Green’s Dictionary of Slang

four n.

1. in context of alcohol.

(a) fourpenny-worth of a given drink, as sold in a public house.

[UK]Paul Pry 13 Nov. n.p.: [T]he young man, with bright hair, who is in the habit of nightly frequenting the ‘Running Horses,’ in the Blackfriars-road, and having his four of gin hot.
[UK]G.A. Sala Gaslight and Daylight 97: Steaming ‘fours’ of gin and ‘sixes’ of brandy troop into the room on the waiter’s tray.
[UK]Besant & Rice Golden Butterfly I 49: The girl [...] set before him a ‘four’ of brandy and the cold water.
Adelaide Obs. (SA) 19 July 22/5: [M]y friend [...] ordered a ‘four’ of whisky, and explained to me that ‘nobblers’ were unknown at home, and that I must ask for sixpennyworth or fourpennyworth, commonly called a ‘six’ or a ‘four,’ when I wanted spirits in a public-house or bar.
[UK]J. Greenwood Odd People in Odd Places 199: Spirits and water was the favourite drink – ‘fours’ of gin or whisky.
[UK]G. Squiers Skitologues 17: When they was ’avin’ ’arf a pint of four.

(b) (also four ounce) a four ounce beer glass; a serving of beer in such a glass.

[Aus]J. O’Grady It’s Your Shout, Mate! 56: ‘What do we call them? Fours, sixes and eights’ .
[Aus]J. O’Grady It’s Your Shout, Mate! 38: One asks for a four ounce, a small beer, or a pot.
Baglin & Austin Australian Pub Crawl 126: In Tasmania beer glasses are logically called Four, Six, Eight and Ten according to their relative ounces .

2. (UK Black/gang) a four-wheel drive vehicle.

Grizzy ‘Mandem Salute’ [lyrics] Said he want war, pull up in the 4.

3. (UK Black/gang) a .44 pistol.

67 ‘Milly Rock’ [lyrics] Let’s lurk with the 4s out, long nose with chunky stones.

SE in slang uses

In compounds

four and nine (penny) (n.) [the 1844 advertisement, which declared ‘Whene’er to slumber you incline/Take a short nap at 4 and 9’]

a cheap hat.

[UK]Thackeray Yellowplush Papers Works III (1898) 370: You might call a hat [...] a glossy four-and-nine.
[UK]London Mag. Feb. 9/2: Davie being obstinately bent upon going to no higher price than a ‘four-and-ninepenny,’ but one ‘tile’ [...] could be found to fit him.
[Ire] ‘Catalani Joe’ Dublin Comic Songster 67: We met the Queen in a one horse shay, / Wearing a four and nine, sir.
[UK]Sam Sly 26 May 3/3: We advise Joseph T—wn—nd, lawyer’s clerk, and his sponging followers, to desist from [...] losing their four-and-nines, and otherwise disgracing themselves.
[UK]Hotten Dict. of Modern Sl. etc. 42: FOUR AND NINE, or four and ninepenny goss, a cheap hat.
[UK]J. Greenwood Unsentimental Journeys 229: What call had he to push and shove people about [...] because he wore a four-and-nine, and had a pencil stuck behind his ear.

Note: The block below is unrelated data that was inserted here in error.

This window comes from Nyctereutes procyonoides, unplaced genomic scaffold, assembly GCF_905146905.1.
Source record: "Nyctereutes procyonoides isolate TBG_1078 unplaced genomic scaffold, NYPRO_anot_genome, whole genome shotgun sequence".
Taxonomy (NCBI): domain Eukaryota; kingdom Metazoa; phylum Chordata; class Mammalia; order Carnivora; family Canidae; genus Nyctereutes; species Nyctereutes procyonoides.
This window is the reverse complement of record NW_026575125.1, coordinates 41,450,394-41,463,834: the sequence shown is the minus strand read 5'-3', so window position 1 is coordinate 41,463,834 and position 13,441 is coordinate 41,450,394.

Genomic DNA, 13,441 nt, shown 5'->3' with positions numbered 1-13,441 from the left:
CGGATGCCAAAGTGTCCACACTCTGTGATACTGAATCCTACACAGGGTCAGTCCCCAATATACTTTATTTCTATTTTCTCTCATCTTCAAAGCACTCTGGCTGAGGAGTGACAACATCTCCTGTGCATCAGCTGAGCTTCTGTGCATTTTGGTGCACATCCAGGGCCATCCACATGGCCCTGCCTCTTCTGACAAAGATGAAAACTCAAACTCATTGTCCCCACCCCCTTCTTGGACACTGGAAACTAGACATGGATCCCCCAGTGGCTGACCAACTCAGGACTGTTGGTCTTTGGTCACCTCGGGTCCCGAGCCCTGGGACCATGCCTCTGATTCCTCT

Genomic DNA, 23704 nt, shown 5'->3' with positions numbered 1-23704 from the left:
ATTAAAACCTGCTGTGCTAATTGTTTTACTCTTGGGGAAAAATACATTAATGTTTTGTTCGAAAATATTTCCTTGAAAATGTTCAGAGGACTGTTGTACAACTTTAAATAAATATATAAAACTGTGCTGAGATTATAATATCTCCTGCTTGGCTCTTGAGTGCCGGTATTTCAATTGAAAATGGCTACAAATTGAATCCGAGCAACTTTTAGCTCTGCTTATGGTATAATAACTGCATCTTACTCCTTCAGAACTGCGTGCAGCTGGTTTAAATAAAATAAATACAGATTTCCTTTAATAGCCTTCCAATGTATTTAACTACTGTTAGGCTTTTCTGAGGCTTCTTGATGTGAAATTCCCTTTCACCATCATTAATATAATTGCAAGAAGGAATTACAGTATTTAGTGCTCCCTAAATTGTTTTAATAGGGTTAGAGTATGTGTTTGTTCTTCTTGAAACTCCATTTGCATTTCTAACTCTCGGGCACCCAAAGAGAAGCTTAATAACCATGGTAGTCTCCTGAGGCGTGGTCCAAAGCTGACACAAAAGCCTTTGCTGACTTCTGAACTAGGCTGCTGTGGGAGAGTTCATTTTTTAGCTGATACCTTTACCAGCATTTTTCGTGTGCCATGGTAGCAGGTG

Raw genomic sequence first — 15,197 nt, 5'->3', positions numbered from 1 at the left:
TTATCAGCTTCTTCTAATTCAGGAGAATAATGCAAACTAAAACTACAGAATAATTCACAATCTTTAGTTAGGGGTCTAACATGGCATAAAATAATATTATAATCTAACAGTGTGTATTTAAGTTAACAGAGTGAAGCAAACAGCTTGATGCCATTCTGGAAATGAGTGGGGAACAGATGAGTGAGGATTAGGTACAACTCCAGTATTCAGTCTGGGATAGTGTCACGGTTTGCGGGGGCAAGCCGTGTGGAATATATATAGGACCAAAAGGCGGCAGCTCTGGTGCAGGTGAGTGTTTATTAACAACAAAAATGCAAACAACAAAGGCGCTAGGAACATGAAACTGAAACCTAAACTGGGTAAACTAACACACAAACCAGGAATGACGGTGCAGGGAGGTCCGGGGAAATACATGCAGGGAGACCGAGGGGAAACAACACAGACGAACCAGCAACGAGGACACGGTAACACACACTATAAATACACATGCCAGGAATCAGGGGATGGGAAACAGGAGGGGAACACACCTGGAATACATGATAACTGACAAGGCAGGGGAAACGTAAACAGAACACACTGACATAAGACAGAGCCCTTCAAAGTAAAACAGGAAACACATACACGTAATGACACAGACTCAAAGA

[UK]Sl. Dict.
[UK]Newcastle Courant 20 Feb. 2/3: The imitation ‘dicky,’ and the flashy suit, and the four-and-ninepenny hat.
[UK]Belfast News-Letter 11 Apr. 6/5: A cheap top-hat used to be known as a ‘four-and-nine’.
four-and-twenty (steps) (n.) [ety. unknown; ? the number of steps from a particular courtroom to the cells]

(W.I.) a courthouse.

[WI]cited in Cassidy & LePage Dict. Jam. Eng. (1980).
four-and-two (n.) [? of the four sides of bread, only two are buttered]

a sandwich.

[UK]N. Bell Andrew Otway in DSUE (1984).
four-by (n.) [abbr. SE four-by-four or 4X4]

a four-wheel-drive vehicle, usu. a form of Jeep, popular among drug dealers, rappers and their fans.

K. Keith ‘Lowrider Passat’ posting at Audifans.com 3 Jun. [Internet] I saw a ’92 Passat on the freeway that had hydraulic suspension. It was ‘locked up’ as it’s called, raised up like a four-by.

In phrases

on all fours with (adj.) [i.e. square with]

conforming with, agreeing, fitting.

[Aus]Argus (Melbourne) 4 July 5/7: The simile may not, in lawyers' slang, be exactly on all fours, but it bears some remote analogy to the sport of slipping ferrets into a warren, and knocking the poor rabbits on the head.
[Aus]Bulletin (Sydney) 7 Feb. 6/1: That, we fancy, is about on all-fours with Artemus Ward’s reply to the indignant female, who inquired: ‘Air you a man?’ ‘For all pertiklers on that point, apply to Mrs. A. Ward,’ said our friend.
[Ire]Joyce Ulysses 596: So the scene between the pair of them, the licensee of the place, rumoured to have been Fitzharris, the famous invincible, and the other, obviously bogus, reminded him forcibly as being on all fours with the confidence trick.